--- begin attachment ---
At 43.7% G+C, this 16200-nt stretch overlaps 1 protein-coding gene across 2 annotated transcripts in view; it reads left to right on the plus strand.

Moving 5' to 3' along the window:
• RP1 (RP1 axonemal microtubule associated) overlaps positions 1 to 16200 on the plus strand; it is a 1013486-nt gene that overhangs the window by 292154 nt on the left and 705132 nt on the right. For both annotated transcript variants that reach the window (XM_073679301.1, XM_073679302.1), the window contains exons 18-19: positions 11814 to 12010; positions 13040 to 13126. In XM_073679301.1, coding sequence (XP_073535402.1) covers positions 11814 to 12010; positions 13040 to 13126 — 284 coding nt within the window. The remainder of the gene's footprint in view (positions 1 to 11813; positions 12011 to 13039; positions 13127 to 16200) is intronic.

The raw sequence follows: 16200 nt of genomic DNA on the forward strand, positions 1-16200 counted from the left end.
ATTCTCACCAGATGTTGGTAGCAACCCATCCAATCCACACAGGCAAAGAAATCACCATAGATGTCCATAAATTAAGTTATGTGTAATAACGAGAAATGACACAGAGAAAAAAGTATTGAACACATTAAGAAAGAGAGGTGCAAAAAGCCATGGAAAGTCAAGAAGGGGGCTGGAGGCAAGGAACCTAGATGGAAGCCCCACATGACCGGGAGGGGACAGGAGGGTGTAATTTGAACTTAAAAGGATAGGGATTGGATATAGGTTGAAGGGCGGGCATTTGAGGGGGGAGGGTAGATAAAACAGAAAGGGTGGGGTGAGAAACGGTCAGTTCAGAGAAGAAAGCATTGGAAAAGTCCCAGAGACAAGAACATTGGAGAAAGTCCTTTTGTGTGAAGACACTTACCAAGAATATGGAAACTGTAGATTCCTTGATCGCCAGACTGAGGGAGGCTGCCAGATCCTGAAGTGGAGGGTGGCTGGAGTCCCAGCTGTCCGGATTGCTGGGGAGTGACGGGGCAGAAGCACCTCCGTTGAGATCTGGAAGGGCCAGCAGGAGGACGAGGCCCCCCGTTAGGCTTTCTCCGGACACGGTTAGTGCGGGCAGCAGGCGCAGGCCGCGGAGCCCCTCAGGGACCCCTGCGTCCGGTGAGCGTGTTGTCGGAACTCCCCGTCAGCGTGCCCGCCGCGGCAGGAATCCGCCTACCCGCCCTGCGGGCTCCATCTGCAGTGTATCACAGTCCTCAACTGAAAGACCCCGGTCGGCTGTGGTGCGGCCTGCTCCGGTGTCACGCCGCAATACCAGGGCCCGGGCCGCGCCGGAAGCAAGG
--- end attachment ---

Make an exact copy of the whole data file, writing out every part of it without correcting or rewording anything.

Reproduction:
At 43.7% G+C, this 16200-nt stretch overlaps 1 protein-coding gene across 2 annotated transcripts in view; it reads left to right on the plus strand.

Moving 5' to 3' along the window:
• RP1 (RP1 axonemal microtubule associated) overlaps positions 1 to 16200 on the plus strand; it is a 1013486-nt gene that overhangs the window by 292154 nt on the left and 705132 nt on the right. For both annotated transcript variants that reach the window (XM_073679301.1, XM_073679302.1), the window contains exons 18-19: positions 11814 to 12010; positions 13040 to 13126. In XM_073679301.1, coding sequence (XP_073535402.1) covers positions 11814 to 12010; positions 13040 to 13126 — 284 coding nt within the window. The remainder of the gene's footprint in view (positions 1 to 11813; positions 12011 to 13039; positions 13127 to 16200) is intronic.

The raw sequence follows: 16200 nt of genomic DNA on the forward strand, positions 1-16200 counted from the left end.
ATTCTCACCAGATGTTGGTAGCAACCCATCCAATCCACACAGGCAAAGAAATCACCATAGATGTCCATAAATTAAGTTATGTGTAATAACGAGAAATGACACAGAGAAAAAAGTATTGAACACATTAAGAAAGAGAGGTGCAAAAAGCCATGGAAAGTCAAGAAGGGGGCTGGAGGCAAGGAACCTAGATGGAAGCCCCACATGACCGGGAGGGGACAGGAGGGTGTAATTTGAACTTAAAAGGATAGGGATTGGATATAGGTTGAAGGGCGGGCATTTGAGGGGGGAGGGTAGATAAAACAGAAAGGGTGGGGTGAGAAACGGTCAGTTCAGAGAAGAAAGCATTGGAAAAGTCCCAGAGACAAGAACATTGGAGAAAGTCCTTTTGTGTGAAGACACTTACCAAGAATATGGAAACTGTAGATTCCTTGATCGCCAGACTGAGGGAGGCTGCCAGATCCTGAAGTGGAGGGTGGCTGGAGTCCCAGCTGTCCGGATTGCTGGGGAGTGACGGGGCAGAAGCACCTCCGTTGAGATCTGGAAGGGCCAGCAGGAGGACGAGGCCCCCCGTTAGGCTTTCTCCGGACACGGTTAGTGCGGGCAGCAGGCGCAGGCCGCGGAGCCCCTCAGGGACCCCTGCGTCCGGTGAGCGTGTTGTCGGAACTCCCCGTCAGCGTGCCCGCCGCGGCAGGAATCCGCCTACCCGCCCTGCGGGCTCCATCTGCAGTGTATCACAGTCCTCAACTGAAAGACCCCGGTCGGCTGTGGTGCGGCCTGCTCCGGTGTCACGCCGCAATACCAGGGCCCGGGCCGCGCCGGAAGCAAGG